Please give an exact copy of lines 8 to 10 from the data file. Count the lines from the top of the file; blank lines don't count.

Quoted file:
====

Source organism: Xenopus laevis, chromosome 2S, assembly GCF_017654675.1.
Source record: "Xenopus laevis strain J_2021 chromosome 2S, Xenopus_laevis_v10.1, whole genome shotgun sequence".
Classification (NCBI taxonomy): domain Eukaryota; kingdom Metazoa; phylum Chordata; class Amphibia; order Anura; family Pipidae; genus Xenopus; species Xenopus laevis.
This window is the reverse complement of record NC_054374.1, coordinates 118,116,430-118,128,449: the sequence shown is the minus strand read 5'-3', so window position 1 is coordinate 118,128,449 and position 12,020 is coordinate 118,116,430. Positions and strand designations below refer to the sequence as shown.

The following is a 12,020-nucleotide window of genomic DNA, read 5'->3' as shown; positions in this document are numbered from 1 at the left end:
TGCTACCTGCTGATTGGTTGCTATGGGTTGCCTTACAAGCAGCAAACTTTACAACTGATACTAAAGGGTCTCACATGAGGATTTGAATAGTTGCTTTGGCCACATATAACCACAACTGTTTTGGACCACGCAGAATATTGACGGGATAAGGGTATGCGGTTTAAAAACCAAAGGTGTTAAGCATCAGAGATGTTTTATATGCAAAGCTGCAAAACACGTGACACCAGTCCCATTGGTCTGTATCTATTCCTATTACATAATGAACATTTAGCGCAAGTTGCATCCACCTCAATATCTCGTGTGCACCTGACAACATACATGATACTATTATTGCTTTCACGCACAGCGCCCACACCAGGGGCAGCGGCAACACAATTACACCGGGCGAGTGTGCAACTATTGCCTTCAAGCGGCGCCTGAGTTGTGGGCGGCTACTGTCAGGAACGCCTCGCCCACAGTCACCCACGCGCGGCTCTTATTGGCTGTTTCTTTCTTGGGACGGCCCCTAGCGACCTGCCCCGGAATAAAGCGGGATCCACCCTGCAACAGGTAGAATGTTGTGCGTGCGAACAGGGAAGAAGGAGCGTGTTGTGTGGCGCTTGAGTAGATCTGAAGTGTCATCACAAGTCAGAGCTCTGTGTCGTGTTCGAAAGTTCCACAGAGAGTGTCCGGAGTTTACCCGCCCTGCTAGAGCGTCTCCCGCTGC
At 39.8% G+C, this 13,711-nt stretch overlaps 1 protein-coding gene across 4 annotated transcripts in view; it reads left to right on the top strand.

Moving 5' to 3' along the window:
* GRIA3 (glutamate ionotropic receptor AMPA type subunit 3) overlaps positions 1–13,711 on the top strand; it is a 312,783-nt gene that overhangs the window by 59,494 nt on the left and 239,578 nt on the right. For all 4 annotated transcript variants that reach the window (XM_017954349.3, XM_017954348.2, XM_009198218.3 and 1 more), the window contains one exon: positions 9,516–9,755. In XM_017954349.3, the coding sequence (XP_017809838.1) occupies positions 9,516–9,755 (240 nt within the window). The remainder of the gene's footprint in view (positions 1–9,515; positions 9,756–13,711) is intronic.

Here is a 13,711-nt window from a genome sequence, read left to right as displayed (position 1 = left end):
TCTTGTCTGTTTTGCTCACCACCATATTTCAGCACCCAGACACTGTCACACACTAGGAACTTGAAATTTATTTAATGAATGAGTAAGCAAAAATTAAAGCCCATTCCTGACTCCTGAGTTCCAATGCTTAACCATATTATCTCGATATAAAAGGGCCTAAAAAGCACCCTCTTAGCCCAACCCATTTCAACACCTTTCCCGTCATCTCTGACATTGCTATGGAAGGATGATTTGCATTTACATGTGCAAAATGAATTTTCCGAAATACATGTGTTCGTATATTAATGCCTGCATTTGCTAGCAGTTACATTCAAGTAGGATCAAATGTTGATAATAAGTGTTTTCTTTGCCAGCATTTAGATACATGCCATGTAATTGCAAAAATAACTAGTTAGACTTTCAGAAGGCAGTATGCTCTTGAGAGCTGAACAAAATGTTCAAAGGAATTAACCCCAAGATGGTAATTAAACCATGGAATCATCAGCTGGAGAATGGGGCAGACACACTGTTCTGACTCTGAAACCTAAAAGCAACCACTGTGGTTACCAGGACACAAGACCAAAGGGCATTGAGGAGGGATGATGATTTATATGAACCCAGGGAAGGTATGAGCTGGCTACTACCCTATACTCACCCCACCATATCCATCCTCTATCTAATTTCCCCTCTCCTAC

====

Moving 5' to 3' along the window:
* GRIA3 (glutamate ionotropic receptor AMPA type subunit 3) overlaps positions 1–13,711 on the top strand; it is a 312,783-nt gene that overhangs the window by 59,494 nt on the left and 239,578 nt on the right. For all 4 annotated transcript variants that reach the window (XM_017954349.3, XM_017954348.2, XM_009198218.3 and 1 more), the window contains one exon: positions 9,516–9,755. In XM_017954349.3, the coding sequence (XP_017809838.1) occupies positions 9,516–9,755 (240 nt within the window). The remainder of the gene's footprint in view (positions 1–9,515; positions 9,756–13,711) is intronic.

Here is a 13,711-nt window from a genome sequence, read left to right as displayed (position 1 = left end):